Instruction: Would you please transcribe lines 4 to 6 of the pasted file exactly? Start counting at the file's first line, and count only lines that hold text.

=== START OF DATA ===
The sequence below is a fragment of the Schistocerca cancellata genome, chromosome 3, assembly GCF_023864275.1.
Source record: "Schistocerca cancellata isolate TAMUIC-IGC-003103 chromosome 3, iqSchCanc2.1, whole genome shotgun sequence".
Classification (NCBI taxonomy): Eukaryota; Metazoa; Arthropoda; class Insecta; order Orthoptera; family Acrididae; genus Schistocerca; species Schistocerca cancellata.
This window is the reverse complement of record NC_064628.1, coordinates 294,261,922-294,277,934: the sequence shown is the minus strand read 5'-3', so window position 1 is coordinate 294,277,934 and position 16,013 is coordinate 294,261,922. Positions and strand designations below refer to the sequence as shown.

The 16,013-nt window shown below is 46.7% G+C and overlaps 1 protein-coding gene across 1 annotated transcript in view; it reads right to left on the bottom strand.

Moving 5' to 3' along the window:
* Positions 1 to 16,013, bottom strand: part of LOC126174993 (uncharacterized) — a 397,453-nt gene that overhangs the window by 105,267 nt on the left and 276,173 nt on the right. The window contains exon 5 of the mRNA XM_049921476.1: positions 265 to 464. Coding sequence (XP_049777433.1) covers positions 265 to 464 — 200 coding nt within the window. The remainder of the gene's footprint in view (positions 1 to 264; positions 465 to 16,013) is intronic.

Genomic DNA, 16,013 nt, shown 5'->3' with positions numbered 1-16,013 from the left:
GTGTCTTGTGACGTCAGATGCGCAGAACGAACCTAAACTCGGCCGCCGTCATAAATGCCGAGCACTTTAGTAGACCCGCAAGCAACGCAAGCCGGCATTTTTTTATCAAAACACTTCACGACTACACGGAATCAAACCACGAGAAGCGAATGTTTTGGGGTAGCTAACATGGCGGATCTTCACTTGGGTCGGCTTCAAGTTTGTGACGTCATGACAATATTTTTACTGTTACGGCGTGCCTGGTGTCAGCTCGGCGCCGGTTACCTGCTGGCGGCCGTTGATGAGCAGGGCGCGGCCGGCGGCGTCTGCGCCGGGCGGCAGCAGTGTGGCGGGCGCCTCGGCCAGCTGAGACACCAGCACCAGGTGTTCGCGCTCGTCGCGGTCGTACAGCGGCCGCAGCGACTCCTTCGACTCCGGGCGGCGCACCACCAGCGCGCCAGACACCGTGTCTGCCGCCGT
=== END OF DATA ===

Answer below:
This window is the reverse complement of record NC_064628.1, coordinates 294,261,922-294,277,934: the sequence shown is the minus strand read 5'-3', so window position 1 is coordinate 294,277,934 and position 16,013 is coordinate 294,261,922. Positions and strand designations below refer to the sequence as shown.

The 16,013-nt window shown below is 46.7% G+C and overlaps 1 protein-coding gene across 1 annotated transcript in view; it reads right to left on the bottom strand.

Moving 5' to 3' along the window: